As with other soluble fluorides, CsF is moderately basic, because HF is a weak acid. The low nucleophilicity of fluoride means it can be a useful base in organic chemistry.[9] CsF gives higher yields in Knoevenagel condensation reactions than KF or NaF.[10]

Formation of Cs-F bonds

Caesium fluoride serves as a source of fluoride in organofluorine chemistry. Similarly to potassium fluoride, CsF reacts with hexafluoroacetone to form a stable perfluoroalkoxide salt.[11] It will convert electron-deficient aryl chlorides to aryl fluorides (Halex process), although potassium fluoride is more commonly used.

Deprotection agent

Due to the strength of the SiF bond, fluoride is useful for desilylation reactions, i.e., cleavage of Si-O bonds in organic synthesis.[12] CsF is commonly used for such reactions. Solutions of caesium fluoride in THF or DMF attack a wide variety of organosilicon compounds to produce an organosilicon fluoride and a carbanion, which can then react with electrophiles, for example:[10]


Like other soluble fluorides, CsF is moderately toxic.[13] Contact with acid should be avoided, as this forms highly toxic/corrosive hydrofluoric acid. The caesium ion (Cs+) and caesium chloride are generally not considered toxic.[14]


  1. ^ a b c d Haynes, William M., ed. (2011). CRC Handbook of Chemistry and Physics (92nd ed.). Boca Raton, FL: CRC Press. p. 4.57. ISBN 1-4398-5511-0.
  2. ^ Haynes, William M., ed. (2011). CRC Handbook of Chemistry and Physics (92nd ed.). Boca Raton, FL: CRC Press. p. 4.132. ISBN 1-4398-5511-0.
  3. ^ a b c d Davey, Wheeler P. (1923). "Precision Measurements of Crystals of the Alkali Halides". Physical Review. 21 (2): 143–161. Bibcode:1923PhRv...21..143D. doi:10.1103/PhysRev.21.143.
  4. ^ a b c d Haynes, William M., ed. (2011). CRC Handbook of Chemistry and Physics (92nd ed.). Boca Raton, FL: CRC Press. p. 5.10. ISBN 1-4398-5511-0.
  5. ^ Friestad, Gregory K.; Branchaud, Bruce P.; Navarrini, Walter; Sansotera, Maurizio (2007). "Cesium Fluoride". Encyclopedia of Reagents for Organic Synthesis. doi:10.1002/047084289X.rc050.pub2. ISBN 978-0-471-93623-7.
  6. ^ Senga, Ryosuke; Suenaga, Kazu (2015). "Single-atom electron energy loss spectroscopy of light elements". Nature Communications. 6: 7943. Bibcode:2015NatCo...6.7943S. doi:10.1038/ncomms8943. PMC 4532884. PMID 26228378. (Supplementary information)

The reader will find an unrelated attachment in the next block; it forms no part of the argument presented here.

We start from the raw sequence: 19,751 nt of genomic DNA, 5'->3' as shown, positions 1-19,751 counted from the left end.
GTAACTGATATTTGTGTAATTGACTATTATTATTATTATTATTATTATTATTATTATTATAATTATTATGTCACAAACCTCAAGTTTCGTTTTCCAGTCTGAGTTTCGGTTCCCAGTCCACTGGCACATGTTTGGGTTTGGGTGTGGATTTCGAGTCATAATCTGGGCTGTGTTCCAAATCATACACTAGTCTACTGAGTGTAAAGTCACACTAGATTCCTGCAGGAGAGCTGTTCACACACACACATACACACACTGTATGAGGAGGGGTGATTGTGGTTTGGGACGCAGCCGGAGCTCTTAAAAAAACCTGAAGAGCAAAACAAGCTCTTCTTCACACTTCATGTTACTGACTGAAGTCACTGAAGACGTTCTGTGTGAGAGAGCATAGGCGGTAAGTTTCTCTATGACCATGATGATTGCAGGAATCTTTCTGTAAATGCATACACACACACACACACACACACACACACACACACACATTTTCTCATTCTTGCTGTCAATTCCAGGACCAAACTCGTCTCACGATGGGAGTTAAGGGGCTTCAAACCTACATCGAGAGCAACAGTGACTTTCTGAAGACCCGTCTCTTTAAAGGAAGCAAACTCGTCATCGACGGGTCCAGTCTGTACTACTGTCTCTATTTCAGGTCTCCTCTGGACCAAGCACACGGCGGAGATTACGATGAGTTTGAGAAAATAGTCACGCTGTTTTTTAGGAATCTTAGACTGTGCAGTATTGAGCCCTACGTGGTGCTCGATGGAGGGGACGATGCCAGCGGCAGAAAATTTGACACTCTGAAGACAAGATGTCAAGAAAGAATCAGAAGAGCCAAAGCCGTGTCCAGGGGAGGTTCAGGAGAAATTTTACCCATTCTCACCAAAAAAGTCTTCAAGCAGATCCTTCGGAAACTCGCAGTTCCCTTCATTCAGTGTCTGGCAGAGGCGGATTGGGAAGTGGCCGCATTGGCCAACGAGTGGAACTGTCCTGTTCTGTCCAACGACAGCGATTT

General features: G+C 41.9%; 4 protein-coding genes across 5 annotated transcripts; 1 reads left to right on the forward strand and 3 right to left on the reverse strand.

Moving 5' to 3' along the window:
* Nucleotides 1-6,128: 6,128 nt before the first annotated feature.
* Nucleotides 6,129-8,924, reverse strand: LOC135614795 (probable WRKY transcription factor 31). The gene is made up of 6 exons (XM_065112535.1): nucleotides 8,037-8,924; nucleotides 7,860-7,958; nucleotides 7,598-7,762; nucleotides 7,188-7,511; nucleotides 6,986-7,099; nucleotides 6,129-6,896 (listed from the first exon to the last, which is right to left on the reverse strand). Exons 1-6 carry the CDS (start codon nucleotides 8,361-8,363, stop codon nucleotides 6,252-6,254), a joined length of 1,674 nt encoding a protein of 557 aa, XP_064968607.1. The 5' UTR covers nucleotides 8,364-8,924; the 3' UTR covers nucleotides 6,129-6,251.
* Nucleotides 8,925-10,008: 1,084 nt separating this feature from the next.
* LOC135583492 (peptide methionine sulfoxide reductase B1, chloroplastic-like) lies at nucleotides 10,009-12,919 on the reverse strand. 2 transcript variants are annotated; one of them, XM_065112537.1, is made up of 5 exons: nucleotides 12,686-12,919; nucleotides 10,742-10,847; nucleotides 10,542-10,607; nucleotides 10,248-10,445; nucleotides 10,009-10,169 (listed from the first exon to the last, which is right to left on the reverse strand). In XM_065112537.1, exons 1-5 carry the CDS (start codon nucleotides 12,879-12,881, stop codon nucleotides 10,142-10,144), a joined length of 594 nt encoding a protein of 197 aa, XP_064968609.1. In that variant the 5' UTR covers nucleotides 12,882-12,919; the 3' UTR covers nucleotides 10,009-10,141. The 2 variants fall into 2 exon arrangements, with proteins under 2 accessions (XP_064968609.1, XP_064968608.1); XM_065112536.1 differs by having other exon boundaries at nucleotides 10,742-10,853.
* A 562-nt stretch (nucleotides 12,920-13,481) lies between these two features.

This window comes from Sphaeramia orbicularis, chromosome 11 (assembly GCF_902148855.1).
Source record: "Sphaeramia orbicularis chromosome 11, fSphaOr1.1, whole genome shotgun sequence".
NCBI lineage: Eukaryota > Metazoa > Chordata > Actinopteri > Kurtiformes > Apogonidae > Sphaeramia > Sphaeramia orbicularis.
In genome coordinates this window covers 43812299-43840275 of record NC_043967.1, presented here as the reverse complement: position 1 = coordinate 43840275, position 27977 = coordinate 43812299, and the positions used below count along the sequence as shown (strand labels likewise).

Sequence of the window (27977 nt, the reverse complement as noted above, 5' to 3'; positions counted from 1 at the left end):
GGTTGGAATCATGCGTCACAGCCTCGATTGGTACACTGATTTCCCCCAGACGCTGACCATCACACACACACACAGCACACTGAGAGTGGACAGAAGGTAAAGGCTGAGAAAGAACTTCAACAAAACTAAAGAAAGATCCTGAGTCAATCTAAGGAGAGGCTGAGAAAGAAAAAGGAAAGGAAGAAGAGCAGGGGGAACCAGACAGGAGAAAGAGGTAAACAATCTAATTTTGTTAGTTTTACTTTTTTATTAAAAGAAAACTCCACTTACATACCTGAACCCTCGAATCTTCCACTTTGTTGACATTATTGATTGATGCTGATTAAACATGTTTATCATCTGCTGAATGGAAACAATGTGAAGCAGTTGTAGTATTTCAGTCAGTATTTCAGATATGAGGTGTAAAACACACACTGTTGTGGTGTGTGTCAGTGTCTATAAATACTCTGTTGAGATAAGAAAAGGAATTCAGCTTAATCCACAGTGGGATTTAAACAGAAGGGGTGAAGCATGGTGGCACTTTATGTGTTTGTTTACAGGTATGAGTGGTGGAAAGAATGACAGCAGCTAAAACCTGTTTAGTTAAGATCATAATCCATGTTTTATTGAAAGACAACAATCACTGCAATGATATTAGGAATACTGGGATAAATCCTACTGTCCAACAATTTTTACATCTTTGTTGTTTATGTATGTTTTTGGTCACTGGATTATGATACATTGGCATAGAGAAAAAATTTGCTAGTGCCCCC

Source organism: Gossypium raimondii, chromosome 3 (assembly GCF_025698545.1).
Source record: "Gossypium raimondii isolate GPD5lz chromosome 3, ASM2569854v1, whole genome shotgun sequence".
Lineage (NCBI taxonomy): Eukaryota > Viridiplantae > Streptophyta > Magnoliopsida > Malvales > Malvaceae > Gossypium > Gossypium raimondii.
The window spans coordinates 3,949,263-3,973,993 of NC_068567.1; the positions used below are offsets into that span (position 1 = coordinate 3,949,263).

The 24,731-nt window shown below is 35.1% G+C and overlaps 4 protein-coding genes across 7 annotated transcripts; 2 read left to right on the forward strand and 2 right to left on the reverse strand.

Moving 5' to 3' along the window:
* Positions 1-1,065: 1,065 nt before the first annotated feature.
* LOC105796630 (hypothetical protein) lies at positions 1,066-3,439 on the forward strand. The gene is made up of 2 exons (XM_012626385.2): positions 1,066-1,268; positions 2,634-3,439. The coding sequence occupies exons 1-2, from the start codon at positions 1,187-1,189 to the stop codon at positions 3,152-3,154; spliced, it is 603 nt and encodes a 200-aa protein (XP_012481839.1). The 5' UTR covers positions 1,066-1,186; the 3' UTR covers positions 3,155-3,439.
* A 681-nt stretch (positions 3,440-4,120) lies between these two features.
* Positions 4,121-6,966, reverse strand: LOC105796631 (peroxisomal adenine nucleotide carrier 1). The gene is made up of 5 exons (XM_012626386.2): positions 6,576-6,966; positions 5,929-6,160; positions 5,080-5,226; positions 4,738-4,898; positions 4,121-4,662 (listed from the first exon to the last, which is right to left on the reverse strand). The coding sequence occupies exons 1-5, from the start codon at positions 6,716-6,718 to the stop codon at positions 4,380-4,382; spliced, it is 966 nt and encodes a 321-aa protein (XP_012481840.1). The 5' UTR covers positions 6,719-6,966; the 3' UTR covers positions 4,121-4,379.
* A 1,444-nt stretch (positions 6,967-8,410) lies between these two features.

7. ^ Friestad, G. K.; Branchaud, B. P. (1999). Reich, H. J.; Rigby, J. H. (eds.). Handbook of Reagents for Organic Synthesis: Acidic and Basic Reagents. New York: Wiley. pp. 99–103. ISBN 978-0-471-97925-8.
  8. ^ Lide, D. R., ed. (2005). "Vapor Pressure" (PDF). CRC Handbook of Chemistry and Physics (86th ed.). Boca Raton (FL): CRC Press. p. 6.63. ISBN 0-8493-0486-5.
  9. ^ Greenwood, Norman N.; Earnshaw, Alan (1984). Chemistry of the Elements. Oxford: Pergamon Press. pp. 82–83. ISBN 978-0-08-022057-4.
  10. ^ a b Fiorenza, M; Mordini, A; Papaleo, S; Pastorelli, S; Ricci, A (1985). "Fluoride ion induced reactions of organosilanes: the preparation of mono and dicarbonyl compounds from β-ketosilanes". Tetrahedron Letters. 26 (6): 787–788. doi:10.1016/S0040-4039(00)89137-6.
  11. ^ Evans, F. W.; Litt, M. H.; Weidler-Kubanek, A. M.; Avonda, F. P. (1968). "Formation of adducts between fluorinated ketones and metal fluorides". Journal of Organic Chemistry. 33 (5): 1837–1839. doi:10.1021/jo01269a028.
  12. ^ Smith, Adam P.; Lamba, Jaydeep J. S. & Fraser, Cassandra L. (2002). "Efficient Synthesis of Halomethyl-2,2'-bipyridines: 4,4'-Bis(chloromethyl)-2,2'-bipyridine". Organic Syntheses. 78: 82; Collected Volumes, vol. 10, p. 107.
  13. ^ "MSDS Listing for cesium fluoride". April 27, 1993. Archived from the original on 2012-02-09. Retrieved September 7, 2007.((cite web)): CS1 maint: unfit URL (link)
  14. ^ "MSDS Listing for cesium chloride". JT Baker. January 16, 2006. Archived from the original on 2012-03-13. Retrieved September 7, 2007.((cite web)): CS1 maint: unfit URL (link)